The deal was one of a clutch of bilateral agreements signed by Hu Jintao at the end of the five-nation tour, which has cemented Beijing's economic and political clout, especially in Africa, where it seeks raw materials to feed its economy.
The pact allows state-controlled China National Offshore Oil Corporation (CNOOC) to explore in six blocks covering 115,343 sq km in the north and south of Kenya, which produces no oil but has attracted foreign companies sniffing after possible reserves.
"This vast area has attractive untapped exploration potential, although it is not yet a mature oil and gas producing area," CNOOC said.
Henry Obwocha, Kenya's acting energy minister, said the deals allowed China free access to explore with payments to be made only if reserves are discovered.
"We have not made the agreement on money value. The Chinese will pay for the exploration expenses. If they don't find oil, they make a loss but if they discover oil we will go into production-sharing agreements."
He added that the exploration would start soon and the agreement covered 20 years.
The other China-Kenya deals, which came two days after Beijing struck a $4 billion deal for drilling licences in Nigeria, included grants for economic and technical co-operation, anti-malarial medicine and rice.
Hu's delegation also agreed to maintain a Chinese-built sports stadium, help carry out a feasibility study into revamping Nairobi's potholed roads and patchy street-lighting, as well as provide exchange programmes for Kenyan students.
"We have not made the agreement on money value. The Chinese will pay for the exploration expenses. If they don't find oil, they make a loss but if they discover oil we will go into production-sharing agreements"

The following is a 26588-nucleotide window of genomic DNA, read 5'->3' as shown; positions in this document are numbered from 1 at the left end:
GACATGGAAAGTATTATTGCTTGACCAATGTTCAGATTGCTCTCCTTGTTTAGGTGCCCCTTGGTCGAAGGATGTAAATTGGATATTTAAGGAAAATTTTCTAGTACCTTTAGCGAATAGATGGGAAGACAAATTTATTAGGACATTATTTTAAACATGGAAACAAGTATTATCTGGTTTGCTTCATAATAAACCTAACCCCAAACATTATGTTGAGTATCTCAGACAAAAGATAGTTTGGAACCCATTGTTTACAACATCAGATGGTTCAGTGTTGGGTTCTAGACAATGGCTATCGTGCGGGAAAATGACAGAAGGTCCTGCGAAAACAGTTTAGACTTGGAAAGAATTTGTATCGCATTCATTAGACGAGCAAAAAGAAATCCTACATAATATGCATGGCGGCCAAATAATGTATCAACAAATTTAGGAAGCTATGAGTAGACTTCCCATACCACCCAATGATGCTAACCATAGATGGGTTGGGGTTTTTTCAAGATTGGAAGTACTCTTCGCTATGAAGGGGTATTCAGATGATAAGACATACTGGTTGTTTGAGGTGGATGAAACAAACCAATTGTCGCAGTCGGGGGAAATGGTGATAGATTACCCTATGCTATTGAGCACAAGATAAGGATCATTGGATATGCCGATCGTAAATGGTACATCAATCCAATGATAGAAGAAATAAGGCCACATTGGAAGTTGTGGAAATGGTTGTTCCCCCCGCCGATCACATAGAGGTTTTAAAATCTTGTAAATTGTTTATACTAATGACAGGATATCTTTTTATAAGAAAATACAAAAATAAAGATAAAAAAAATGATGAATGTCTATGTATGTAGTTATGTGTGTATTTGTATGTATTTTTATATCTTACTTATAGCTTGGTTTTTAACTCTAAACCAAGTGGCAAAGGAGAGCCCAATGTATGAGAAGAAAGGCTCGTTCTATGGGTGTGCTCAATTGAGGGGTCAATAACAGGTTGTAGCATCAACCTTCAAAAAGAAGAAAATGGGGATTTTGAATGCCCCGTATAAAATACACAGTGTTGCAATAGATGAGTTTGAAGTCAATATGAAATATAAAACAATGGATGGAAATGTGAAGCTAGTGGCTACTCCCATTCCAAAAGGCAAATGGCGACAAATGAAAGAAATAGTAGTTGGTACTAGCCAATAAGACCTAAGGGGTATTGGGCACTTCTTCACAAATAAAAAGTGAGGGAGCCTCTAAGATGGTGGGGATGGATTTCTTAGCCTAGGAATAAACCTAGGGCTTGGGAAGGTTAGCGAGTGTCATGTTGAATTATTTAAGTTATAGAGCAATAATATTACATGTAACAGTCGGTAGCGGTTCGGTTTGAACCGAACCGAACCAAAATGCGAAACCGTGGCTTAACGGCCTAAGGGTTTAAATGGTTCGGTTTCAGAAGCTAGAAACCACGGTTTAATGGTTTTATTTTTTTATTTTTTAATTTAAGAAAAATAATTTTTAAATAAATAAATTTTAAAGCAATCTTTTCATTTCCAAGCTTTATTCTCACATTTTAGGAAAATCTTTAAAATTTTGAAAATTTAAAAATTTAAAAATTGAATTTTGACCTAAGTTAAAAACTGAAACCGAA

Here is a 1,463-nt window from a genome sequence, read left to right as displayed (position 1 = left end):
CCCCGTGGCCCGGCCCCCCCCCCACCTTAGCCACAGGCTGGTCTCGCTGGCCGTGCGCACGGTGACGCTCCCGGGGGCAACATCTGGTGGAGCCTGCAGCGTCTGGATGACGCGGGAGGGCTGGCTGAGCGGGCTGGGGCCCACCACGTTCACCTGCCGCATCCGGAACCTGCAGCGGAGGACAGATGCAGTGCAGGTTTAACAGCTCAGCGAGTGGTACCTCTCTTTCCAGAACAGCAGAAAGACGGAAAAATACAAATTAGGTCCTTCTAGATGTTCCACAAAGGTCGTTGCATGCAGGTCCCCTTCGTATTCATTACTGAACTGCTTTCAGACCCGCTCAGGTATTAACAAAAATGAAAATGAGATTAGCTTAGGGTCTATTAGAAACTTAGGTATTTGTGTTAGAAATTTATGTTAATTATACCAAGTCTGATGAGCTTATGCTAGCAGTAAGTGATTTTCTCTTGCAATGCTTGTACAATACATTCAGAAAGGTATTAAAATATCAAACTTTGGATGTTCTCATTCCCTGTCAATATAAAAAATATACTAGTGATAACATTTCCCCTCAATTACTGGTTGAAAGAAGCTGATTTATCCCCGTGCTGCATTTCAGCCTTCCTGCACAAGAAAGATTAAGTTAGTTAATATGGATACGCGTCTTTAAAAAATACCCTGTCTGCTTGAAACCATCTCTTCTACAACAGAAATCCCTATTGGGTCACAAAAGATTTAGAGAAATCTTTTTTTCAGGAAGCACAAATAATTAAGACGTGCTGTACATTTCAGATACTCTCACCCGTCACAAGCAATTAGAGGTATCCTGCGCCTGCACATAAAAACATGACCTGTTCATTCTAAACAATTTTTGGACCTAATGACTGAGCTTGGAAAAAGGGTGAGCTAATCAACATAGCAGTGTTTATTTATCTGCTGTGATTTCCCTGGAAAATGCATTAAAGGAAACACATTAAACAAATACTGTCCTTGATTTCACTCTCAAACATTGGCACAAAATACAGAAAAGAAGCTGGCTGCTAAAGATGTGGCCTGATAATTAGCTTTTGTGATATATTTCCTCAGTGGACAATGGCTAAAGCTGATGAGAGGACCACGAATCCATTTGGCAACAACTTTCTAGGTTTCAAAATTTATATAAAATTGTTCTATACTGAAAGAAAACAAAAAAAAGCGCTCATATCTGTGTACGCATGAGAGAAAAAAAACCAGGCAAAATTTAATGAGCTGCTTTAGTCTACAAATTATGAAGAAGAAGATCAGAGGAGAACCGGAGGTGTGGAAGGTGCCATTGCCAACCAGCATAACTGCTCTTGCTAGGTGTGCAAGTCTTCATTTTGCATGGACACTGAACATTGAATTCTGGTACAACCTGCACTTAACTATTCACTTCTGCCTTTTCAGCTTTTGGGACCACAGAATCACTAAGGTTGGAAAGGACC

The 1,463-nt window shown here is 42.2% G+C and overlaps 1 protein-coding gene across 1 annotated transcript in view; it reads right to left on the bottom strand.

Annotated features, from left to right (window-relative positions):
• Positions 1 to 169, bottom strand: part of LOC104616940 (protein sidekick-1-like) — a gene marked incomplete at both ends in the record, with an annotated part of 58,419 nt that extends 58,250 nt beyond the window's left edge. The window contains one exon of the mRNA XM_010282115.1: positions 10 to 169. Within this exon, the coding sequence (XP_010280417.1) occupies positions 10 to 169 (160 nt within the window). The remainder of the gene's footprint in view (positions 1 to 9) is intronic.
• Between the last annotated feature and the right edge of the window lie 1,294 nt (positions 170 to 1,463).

Kenya's acting energy minister
Kenya said it would oppose the island of Taiwan if it declared independence from the mainland.
Raphael Tuju, the Kenyan foreign minister, said: "The Kenyan government expressed its opposition to Taiwan independence in any form and expressed its support for China's efforts to realise national reunification."
Kenya and other African countries are eager for investment from China, which offers aid without demands for good governance, unlike Western donors.
Hu reiterated China's stance of non-intervention in other countries, which critics say allows Beijing to turn a blind eye to human rights abuses, corruption and political repression.
"We pursue a policy and ... the principle of non-interference in others' internal affairs," Hu said.
Last year, China handed Kenya 2.6 billion shillings ($36.51 million) in aid, mainly to modernise its state-run power firm.
China's offer of "no strings" aid may be welcomed in the east African country, under Western pressure to tackle rampant corruption. But critics say a flood of cheap Chinese imports is the price Kenyans pay for Beijing's "goodwill".
China's exports to Kenya were worth $457 million in 2005, a 31% increase on the previous year, while imports from Kenya rose only 4% to $17.6 million.
Chinese oil consumption is expected to rise from 6.59 million barrels per day in 2005 to 6.95 million this year as its once largely agrarian economy continues its rapid industrialisation and more of its citizens buy cars.
Last year China bought 38.47 million tonnes of African oil, mostly from Angola, Sudan and Republic of Congo, representing about 30% of the country's total imports, and 9% more than in 2004.
Kenya was the final stop of a tour that took Hu to the United States, Saudi Arabia, Morocco and Nigeria.